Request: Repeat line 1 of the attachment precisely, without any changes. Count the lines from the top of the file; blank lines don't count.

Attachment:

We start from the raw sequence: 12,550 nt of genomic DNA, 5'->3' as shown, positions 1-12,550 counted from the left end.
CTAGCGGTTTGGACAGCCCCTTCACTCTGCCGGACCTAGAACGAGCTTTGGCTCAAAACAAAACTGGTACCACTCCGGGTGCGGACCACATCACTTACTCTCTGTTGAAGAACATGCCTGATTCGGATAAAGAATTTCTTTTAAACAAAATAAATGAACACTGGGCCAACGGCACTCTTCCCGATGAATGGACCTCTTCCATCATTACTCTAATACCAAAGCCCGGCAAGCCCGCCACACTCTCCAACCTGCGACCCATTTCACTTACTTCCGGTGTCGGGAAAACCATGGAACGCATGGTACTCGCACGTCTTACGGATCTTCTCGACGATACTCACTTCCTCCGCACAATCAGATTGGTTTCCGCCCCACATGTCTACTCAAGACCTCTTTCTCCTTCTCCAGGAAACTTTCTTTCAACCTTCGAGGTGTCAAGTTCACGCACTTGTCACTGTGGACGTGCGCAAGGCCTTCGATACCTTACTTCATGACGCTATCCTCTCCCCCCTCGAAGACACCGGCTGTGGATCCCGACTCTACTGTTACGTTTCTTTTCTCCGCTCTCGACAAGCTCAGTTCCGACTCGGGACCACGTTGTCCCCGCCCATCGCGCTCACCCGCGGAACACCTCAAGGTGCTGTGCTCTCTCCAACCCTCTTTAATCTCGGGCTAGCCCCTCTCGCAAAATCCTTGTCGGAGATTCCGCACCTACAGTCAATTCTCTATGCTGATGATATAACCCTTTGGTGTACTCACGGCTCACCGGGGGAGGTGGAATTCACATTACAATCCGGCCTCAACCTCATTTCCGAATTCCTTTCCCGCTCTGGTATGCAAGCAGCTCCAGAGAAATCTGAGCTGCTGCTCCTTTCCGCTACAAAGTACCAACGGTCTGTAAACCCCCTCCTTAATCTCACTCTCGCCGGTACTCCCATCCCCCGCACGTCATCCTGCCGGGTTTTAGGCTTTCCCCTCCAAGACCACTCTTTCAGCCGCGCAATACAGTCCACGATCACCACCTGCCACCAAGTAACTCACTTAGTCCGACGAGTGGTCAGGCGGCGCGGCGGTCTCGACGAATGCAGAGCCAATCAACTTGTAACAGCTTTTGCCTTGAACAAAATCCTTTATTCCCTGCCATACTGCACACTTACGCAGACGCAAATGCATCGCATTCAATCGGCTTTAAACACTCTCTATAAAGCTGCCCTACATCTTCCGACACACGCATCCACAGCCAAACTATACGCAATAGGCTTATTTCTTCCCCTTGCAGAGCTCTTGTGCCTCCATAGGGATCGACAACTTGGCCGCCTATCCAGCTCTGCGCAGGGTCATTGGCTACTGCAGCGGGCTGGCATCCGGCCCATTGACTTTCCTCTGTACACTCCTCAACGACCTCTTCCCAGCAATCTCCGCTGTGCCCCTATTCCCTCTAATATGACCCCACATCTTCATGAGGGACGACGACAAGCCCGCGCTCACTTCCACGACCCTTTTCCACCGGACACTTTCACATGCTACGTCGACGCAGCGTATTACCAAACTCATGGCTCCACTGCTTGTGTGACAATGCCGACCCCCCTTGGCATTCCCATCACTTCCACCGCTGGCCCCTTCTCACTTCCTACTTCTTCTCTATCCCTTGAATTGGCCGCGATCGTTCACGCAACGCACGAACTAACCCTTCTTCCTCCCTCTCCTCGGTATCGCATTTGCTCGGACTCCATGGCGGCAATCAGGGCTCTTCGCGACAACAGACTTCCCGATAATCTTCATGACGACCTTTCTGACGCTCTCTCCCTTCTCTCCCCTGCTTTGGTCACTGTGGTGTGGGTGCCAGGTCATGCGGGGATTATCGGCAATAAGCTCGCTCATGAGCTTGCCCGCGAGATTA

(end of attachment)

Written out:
We start from the raw sequence: 12,550 nt of genomic DNA, 5'->3' as shown, positions 1-12,550 counted from the left end.